0:11:29.2 MF: Now, something that I want to note that Phyllis said, is that we often hear that, this is additional work. Yet this is more appropriately, we can talk about it more about a redirection of the work, and I would even say as a circle back to the institution’s mission. It’s overdo. It’s required and it’s necessary. One of the things I was thinking about Brittney, as I was listened to her clip, is that there’s a concept of de-implementing. And that can and should take place at the same time. And I know that’s part of the work that you do, and that means abandoning that low value and those harmful practices. As part of that work and part of the assessments that you do at the beginning of what worked and hasn’t worked. What are some of the things that came to your mind when Phyllis shared what she just did?

0:12:14.3 BM: Thank you, Meacie. It’s a really good point about integrating with existing workflows. You have to be mindful, I think here, and that people are attached to these initiatives on their campus that they typically develop them. And this is actually a term and it’s called the Ikea effect. And it’s when you place greater value on something that you developed, or you worked on, or you put together. So when we’re looking to sunset initiative, this can be taken personally by stakeholders on campus. So what we typically will try to do is we will say, How can we enhance the work that you’re doing? How can we bring this to the next state of evolution? We have these, the processes, we have these resources, the support, so that’s how we typically try to come in and make it like we’re not trying to disrupt or throw away the hard work that you all have been doing. All of our existing ecosystems have made a lot of great strides and have done a lot of foundational work, we never want to discredit that, but we want to enhance and help accelerate the forward movement of this work, and so that’s what we’re really looking to come in to do.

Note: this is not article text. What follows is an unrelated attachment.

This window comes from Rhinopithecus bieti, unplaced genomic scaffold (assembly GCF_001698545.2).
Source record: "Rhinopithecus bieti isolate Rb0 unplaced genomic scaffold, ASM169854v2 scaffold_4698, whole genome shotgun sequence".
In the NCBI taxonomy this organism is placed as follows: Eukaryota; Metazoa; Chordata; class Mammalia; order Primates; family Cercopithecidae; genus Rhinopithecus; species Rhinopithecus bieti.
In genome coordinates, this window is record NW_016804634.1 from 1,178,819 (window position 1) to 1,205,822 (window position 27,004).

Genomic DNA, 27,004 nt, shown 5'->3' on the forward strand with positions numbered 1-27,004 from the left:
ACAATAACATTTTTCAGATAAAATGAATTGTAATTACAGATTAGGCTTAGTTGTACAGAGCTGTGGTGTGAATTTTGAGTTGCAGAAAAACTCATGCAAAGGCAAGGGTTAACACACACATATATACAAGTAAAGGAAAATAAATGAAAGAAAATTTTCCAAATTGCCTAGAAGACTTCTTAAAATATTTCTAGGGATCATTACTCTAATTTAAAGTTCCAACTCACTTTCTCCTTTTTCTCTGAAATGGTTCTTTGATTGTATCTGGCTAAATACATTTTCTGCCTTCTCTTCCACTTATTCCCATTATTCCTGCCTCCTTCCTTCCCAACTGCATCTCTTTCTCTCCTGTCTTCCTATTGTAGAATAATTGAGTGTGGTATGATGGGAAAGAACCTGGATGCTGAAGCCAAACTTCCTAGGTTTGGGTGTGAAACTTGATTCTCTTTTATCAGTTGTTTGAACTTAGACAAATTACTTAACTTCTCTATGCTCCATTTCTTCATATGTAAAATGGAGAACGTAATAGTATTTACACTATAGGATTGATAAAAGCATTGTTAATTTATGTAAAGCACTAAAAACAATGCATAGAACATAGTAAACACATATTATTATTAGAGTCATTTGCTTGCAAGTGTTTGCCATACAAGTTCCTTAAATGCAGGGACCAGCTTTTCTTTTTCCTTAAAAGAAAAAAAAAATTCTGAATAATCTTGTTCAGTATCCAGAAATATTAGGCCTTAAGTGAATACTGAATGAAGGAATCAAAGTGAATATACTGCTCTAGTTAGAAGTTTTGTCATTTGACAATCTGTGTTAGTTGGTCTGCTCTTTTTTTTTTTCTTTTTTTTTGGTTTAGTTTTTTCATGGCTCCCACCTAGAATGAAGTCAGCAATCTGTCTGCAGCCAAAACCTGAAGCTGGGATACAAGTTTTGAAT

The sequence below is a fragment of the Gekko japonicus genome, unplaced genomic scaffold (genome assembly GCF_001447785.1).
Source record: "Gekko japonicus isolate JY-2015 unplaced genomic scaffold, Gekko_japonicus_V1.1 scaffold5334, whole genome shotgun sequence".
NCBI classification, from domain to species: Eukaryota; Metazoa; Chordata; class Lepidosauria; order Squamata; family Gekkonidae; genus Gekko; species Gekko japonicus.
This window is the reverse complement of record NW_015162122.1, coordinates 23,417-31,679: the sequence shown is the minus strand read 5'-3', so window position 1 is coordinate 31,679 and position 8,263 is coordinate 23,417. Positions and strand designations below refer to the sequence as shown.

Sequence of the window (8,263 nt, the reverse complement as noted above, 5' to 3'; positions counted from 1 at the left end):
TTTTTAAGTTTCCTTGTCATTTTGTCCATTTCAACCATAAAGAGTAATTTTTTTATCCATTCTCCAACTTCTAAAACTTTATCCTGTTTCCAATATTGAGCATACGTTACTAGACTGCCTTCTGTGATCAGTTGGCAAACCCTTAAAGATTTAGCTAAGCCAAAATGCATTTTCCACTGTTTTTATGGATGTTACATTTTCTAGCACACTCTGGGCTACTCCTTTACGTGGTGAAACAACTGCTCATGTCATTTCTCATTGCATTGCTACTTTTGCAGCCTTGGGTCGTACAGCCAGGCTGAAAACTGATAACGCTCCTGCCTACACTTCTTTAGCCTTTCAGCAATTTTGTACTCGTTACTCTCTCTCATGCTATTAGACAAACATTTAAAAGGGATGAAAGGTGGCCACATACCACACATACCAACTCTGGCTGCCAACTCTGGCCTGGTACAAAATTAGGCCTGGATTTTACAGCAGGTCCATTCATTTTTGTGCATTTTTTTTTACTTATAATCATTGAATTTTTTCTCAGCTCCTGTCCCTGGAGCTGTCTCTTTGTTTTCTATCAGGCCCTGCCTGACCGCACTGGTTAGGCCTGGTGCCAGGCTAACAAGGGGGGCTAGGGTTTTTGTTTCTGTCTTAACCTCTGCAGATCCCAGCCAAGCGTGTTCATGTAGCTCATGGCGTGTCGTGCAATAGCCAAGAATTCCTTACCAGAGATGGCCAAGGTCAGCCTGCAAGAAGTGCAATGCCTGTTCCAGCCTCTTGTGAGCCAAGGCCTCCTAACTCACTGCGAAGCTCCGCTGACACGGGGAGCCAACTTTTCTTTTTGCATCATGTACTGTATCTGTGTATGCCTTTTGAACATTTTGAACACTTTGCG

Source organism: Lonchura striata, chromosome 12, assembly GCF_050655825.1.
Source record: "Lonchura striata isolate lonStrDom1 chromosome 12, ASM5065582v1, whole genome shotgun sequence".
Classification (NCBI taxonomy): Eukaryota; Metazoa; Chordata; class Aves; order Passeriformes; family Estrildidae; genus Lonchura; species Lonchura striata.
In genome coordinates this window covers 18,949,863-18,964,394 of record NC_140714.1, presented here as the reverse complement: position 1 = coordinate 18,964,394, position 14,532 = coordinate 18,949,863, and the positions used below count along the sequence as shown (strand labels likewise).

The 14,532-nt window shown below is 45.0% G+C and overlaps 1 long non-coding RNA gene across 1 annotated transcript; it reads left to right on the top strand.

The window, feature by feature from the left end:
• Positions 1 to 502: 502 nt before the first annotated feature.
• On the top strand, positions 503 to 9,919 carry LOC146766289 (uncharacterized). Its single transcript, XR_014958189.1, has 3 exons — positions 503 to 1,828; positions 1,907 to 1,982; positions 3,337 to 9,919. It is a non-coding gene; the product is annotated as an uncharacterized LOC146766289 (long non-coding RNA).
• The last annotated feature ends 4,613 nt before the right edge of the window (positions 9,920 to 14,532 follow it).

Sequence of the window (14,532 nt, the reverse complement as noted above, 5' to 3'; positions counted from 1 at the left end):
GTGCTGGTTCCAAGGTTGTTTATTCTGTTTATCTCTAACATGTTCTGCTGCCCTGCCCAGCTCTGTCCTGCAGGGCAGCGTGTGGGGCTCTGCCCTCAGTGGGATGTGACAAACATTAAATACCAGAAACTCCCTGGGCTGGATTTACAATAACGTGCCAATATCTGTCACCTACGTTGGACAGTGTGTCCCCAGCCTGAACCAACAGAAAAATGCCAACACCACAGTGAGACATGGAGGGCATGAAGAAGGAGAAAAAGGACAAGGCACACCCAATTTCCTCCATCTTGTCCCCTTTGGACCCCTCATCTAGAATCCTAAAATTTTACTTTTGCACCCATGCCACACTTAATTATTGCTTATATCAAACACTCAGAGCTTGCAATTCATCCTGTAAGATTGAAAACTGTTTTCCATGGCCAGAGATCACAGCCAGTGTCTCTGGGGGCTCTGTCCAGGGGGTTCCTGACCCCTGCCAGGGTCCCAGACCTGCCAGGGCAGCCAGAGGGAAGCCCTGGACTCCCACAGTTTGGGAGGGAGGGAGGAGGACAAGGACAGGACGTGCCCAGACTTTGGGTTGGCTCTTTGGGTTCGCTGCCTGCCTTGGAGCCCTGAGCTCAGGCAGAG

0:13:22.0 MF: Yeah. And quite honestly, a lot of what usually happens when folks are thinking about how did this come into play, how do we put this into our workflow, the next question you typically get is something about dealing with initiative fatigue, and we know the workflow is important, time, resources, emotional energy are a constant, they don’t change. So how do we make sure that is sustainable and we aren’t left to the all too common initiative fatigue? Now, there’s a reason why we ask this question, and it’s quite honestly because it’s just so common, folks talk about the piling of… You ask leadership, what are we focused on? They’ll say, it’s these three things. You go to practitioners and ask them what they’re working on, they might create a laundry list of 20 to 30 initiatives that are underneath them, but yet don’t have the visibility or maybe even the understanding or the direction from the leadership in terms of what that’s gonna look like going forward and how they’re gonna be able to accomplish this. So all that to say, and a lot of these responses are what we expected, and at this point, we wanna go back to Phyllis King, at UWM to hear what she had to say about initiative fatigue.

0:14:35.5 PK: We’re dealing with the initiative fatigue by prioritizing our efforts, we’re focusing on what is most important, what will make the most impact on student success and our institutional effectiveness, we’re integrating this work as much as possible into our existing structures or committees instead of creating new structures and more meetings and increasing the complexity of communication channels, and we’re asking ourselves, Oh, who or what Committee that currently exists, and where could we… Where the aims of this initiative really fit the best, or who could champion or integrate these strategies that we identified have been identified by these initiatives.

0:15:17.9 MF: Now, Phyllis said a lot there Brittany. I was just wondering, what were some of the things that you keyed on or picked up on from what she said?